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DULUTH — When it comes to flu shots, one size doesn't fit all. As in past years, a souped-up vaccination is given to people ages 65 and older in preparation for the 2018-19 flu season, infectious-disease specialists at Essentia Health and St. Luke's in Duluth say. For the first time, though, St. Luke's also is providing a specific vaccination to a slightly younger crowd, those ages 50-64.
ST. PAUL—A lawsuit against Essentia Health over denied coverage for gender reassignment treatment in 2015 has been allowed to proceed. Senior U.S. District Judge Donovan Frank on Thursday, Sept. 20, issued a mixed ruling in the case of Brittany Tovar and Reid Olson v. Essentia Health and HealthPartners. He partially granted insurer HealthPartners' move to dismiss the complaint but denied Essentia's motion.
ESKO, Minn. — Ron Buerkle might not remember what you told him a minute ago. But the 76-year-old Esko man remembers, with poignant clarity, how he and his wife, Deb, reacted more than seven years ago when they learned that he had Alzheimer's disease. "In Mayo," he said, referring to the world-famous Rochester clinic, as he stood up and demonstrated his words in the sitting room of the couple's home. "I went and grabbed her like that (holding his arms in a circle). And we both just cried and cried. And it was awful."
DULUTH, Minn. — Four nurses at a Duluth assisted living facility neglected a resident when they failed to perform CPR after the resident was found unresponsive, a state agency has found. The resident at Chris Jensen Health and Rehab Center died, according to a report by the Minnesota Department of Health's Office of Health Facility complaints. The date of death is not listed in the report by special investigator Peggy Boeck, which the agency posted online Tuesday. The investigation concluded July 31 after site visits on June 12-13.
DULUTH—Joe and Dorothy Sayers disagree, slightly, on what their monthly health insurance premium had risen to six or seven years back. It was either $1,600 and slated to rise to $2,300, or it already was $2,300 for themselves and their three daughters. Either way, $2,300 was the breaking point for the couple, who live in Duluth's Lakeside neighborhood. "That's when I said, 'This is enough,'" Dorothy Sayers said during a recent interview.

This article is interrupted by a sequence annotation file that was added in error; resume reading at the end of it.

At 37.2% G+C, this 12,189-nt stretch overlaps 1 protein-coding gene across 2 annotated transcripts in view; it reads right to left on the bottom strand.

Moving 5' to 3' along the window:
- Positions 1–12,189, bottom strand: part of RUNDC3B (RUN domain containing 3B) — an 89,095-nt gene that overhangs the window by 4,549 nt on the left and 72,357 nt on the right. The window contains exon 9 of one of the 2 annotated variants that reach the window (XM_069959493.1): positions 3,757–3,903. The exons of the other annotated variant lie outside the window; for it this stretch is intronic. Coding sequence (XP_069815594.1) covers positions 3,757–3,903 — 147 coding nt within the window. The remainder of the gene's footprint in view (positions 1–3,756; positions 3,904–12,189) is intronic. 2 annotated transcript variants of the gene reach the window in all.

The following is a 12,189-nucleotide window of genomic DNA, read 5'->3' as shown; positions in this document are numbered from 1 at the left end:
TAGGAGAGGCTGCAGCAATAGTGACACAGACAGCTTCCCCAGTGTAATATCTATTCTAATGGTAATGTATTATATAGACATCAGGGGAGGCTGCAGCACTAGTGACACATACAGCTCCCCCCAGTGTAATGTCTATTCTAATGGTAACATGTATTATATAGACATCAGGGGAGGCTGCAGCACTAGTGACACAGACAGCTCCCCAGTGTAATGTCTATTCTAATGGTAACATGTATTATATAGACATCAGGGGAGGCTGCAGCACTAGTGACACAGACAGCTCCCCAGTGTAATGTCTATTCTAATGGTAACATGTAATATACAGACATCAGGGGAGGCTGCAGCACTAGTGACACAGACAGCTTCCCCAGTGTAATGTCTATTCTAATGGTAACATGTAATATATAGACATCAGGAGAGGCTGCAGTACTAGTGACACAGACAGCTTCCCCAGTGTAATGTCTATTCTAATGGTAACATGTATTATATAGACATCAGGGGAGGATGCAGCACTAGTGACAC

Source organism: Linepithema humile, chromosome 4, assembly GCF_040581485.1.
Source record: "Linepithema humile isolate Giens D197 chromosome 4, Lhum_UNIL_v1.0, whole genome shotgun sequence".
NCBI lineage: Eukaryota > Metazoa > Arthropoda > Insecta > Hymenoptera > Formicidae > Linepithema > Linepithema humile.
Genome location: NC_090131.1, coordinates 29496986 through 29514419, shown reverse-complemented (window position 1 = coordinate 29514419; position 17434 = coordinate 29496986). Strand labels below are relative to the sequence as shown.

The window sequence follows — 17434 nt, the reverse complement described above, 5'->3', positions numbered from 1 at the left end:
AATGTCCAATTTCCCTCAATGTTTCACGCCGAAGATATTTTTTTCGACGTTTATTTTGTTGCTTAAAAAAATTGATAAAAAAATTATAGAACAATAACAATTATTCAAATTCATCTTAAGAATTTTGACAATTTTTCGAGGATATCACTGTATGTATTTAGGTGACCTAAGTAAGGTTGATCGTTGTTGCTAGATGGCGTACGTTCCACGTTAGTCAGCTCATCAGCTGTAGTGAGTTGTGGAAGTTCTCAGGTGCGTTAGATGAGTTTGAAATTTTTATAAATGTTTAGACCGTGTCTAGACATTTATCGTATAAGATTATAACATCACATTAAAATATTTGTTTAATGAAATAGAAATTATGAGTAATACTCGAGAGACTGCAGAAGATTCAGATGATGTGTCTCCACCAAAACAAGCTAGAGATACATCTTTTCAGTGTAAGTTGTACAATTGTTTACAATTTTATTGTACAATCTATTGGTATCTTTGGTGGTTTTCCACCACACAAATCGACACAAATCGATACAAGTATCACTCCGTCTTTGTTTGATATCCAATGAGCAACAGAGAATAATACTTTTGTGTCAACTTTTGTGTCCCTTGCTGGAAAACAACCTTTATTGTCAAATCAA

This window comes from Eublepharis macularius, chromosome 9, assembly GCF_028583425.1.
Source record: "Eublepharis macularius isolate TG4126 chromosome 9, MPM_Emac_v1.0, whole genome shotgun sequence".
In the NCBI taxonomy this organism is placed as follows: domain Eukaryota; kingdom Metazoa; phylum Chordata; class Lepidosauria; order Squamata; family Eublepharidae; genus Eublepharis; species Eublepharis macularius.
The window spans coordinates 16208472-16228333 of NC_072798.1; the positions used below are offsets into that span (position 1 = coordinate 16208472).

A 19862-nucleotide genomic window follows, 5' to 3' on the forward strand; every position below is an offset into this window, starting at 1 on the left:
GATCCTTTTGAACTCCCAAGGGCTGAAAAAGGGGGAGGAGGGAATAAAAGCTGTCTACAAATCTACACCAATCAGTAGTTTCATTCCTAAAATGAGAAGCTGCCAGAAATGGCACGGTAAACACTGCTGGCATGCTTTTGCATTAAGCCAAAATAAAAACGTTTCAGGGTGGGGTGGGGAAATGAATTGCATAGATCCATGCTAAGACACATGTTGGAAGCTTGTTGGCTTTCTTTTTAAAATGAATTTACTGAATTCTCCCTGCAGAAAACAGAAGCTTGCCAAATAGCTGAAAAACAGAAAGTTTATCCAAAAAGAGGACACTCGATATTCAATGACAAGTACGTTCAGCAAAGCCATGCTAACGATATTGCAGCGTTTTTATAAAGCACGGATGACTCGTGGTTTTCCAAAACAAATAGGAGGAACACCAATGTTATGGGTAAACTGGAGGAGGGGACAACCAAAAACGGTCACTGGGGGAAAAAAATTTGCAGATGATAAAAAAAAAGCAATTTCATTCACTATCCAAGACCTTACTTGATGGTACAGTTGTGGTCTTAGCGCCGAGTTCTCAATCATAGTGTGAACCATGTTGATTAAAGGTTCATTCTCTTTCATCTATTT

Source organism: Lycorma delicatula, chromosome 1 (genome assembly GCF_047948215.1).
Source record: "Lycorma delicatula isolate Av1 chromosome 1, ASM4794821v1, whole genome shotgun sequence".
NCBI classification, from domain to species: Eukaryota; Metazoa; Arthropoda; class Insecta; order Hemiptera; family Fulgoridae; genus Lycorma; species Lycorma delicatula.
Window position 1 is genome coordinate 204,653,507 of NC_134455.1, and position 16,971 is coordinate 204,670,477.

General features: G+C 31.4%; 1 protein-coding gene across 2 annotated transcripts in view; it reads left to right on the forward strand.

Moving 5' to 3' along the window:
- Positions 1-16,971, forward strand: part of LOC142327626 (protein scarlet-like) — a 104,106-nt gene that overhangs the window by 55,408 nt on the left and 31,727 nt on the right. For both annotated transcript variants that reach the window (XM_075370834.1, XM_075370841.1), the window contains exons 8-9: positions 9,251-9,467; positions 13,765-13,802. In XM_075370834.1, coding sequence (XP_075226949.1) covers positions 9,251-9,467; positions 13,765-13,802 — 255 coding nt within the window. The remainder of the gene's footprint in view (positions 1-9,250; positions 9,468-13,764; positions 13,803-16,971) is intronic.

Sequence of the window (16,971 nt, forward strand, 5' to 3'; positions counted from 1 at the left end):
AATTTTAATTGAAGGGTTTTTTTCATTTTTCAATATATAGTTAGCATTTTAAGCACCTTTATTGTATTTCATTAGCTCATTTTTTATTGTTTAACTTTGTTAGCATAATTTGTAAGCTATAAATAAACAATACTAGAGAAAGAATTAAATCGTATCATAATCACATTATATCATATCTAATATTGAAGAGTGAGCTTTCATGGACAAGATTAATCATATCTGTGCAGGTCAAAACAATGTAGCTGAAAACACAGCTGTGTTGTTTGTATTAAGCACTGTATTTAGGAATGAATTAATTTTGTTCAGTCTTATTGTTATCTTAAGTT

DULUTH—Benjamin Clarke's bank doesn't make loans, and it doesn't have a drive-through window. He does want deposits, although he's a bit picky about what he'll take. "I really prefer the deer tick," said Clarke, in his office on the third floor of the University of Minnesota Medical School's Duluth campus. "I'm after Lyme disease. It's very particular about what tick it's in."
DULUTH—Almost three years after marijuana was legalized for some medical purposes in Minnesota, some providers, patients and patients' loved ones say the program is frustrating, and the medicine, for many, is unaffordable. "I just think it's so sad why we can't set up a program that someone would find easier than (it is)," said Pat Mullen of Duluth. "They've got to find a way to inform people."
DULUTH — On top of an expected increase in uninsured patients, proposed cuts to a drug discount program would further threaten their bottom line, local hospital officials say. "The change that was proposed ... I think was somewhere between $3 million and $4 million (impact) on St. Luke's," said John Strange, CEO of St. Luke's hospital. At issue is the 340B drug discount program, created by Congress as part of the Veterans Health Care Act of 1992 to give hospitals that serve low-income populations a price break.
DULUTH—Tyesha Nelson isn't down on medical marijuana, even though it didn't help her with her intractable pain. The 31-year Duluth woman "was placing all my bets on the medical marijuana" to relieve the pain from the rheumatoid arthritis with which she had been diagnosed at age 23, she said on Wednesday, Feb. 28. She had a dose in August 2016, soon after intractable pain was added as an approved condition for treatment with medical cannabis in Minnesota. Not only did it fail to relieve her pain, Nelson said, it "gave me the worst anxiety I ever experienced in my life."
DULUTH—A sexual assault on a patient in Hibbing is among 341 "adverse health events" that occurred at Minnesota hospitals and surgical centers between October 2016 and October 2017, according to an annual report released Thursday, Feb. 22. The events ranged from falls resulting in serious injury to pressure sores to "surgery/other invasive procedure performed on wrong patient," according to the report compiled by the Minnesota Department of Health.